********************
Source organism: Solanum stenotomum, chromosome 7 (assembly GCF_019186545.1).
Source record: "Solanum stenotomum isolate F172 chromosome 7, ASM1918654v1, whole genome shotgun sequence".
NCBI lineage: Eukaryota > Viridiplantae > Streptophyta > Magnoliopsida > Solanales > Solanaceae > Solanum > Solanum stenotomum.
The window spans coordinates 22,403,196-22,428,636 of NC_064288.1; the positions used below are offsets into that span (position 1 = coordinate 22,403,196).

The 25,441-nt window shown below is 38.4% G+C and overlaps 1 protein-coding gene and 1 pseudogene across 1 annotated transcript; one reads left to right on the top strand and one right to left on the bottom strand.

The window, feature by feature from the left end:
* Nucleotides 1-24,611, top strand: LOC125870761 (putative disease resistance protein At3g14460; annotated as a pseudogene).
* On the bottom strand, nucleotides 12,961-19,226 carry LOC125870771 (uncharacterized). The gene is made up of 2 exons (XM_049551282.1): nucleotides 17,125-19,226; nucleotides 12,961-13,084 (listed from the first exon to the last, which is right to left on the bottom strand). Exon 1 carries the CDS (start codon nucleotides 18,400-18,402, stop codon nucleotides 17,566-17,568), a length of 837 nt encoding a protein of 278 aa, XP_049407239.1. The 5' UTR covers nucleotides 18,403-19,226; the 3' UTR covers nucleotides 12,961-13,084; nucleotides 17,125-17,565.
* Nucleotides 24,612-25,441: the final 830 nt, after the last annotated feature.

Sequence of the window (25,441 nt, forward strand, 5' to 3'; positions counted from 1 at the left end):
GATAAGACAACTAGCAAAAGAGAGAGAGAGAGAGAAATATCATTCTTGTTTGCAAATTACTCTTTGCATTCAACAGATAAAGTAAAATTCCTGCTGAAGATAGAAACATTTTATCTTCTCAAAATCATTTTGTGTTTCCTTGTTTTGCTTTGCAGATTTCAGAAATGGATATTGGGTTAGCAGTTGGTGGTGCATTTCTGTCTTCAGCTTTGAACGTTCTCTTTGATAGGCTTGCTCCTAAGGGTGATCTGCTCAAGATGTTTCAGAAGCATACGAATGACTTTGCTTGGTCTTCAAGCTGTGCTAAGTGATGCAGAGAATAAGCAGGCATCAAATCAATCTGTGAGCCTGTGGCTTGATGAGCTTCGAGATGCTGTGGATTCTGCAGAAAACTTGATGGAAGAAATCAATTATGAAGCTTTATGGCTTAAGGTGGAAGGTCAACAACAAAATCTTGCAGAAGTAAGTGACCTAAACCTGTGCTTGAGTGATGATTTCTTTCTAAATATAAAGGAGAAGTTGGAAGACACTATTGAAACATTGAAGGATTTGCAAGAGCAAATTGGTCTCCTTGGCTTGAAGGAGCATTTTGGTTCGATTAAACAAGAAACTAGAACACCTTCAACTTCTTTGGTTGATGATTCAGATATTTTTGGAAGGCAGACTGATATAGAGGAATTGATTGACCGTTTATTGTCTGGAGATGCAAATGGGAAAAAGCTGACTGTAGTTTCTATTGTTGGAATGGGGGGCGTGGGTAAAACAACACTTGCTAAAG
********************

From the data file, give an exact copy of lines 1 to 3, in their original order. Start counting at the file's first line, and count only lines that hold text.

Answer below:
Source organism: Solanum stenotomum, chromosome 7 (assembly GCF_019186545.1).
Source record: "Solanum stenotomum isolate F172 chromosome 7, ASM1918654v1, whole genome shotgun sequence".
NCBI lineage: Eukaryota > Viridiplantae > Streptophyta > Magnoliopsida > Solanales > Solanaceae > Solanum > Solanum stenotomum.